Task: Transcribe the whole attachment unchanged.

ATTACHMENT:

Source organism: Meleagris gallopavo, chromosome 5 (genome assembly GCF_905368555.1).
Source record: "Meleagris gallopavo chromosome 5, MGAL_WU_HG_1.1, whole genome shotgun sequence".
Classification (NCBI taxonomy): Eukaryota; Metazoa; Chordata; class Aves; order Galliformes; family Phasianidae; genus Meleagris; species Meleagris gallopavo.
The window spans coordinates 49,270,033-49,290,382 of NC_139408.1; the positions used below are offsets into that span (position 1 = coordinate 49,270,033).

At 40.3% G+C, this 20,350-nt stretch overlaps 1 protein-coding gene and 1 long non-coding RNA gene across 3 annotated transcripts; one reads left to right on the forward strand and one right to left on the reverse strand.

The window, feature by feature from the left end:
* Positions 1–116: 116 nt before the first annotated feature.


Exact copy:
Source organism: Meleagris gallopavo, chromosome 5 (genome assembly GCF_905368555.1).
Source record: "Meleagris gallopavo chromosome 5, MGAL_WU_HG_1.1, whole genome shotgun sequence".
Classification (NCBI taxonomy): Eukaryota; Metazoa; Chordata; class Aves; order Galliformes; family Phasianidae; genus Meleagris; species Meleagris gallopavo.
The window spans coordinates 49,270,033-49,290,382 of NC_139408.1; the positions used below are offsets into that span (position 1 = coordinate 49,270,033).

At 40.3% G+C, this 20,350-nt stretch overlaps 1 protein-coding gene and 1 long non-coding RNA gene across 3 annotated transcripts; one reads left to right on the forward strand and one right to left on the reverse strand.

The window, feature by feature from the left end:
* Positions 1–116: 116 nt before the first annotated feature.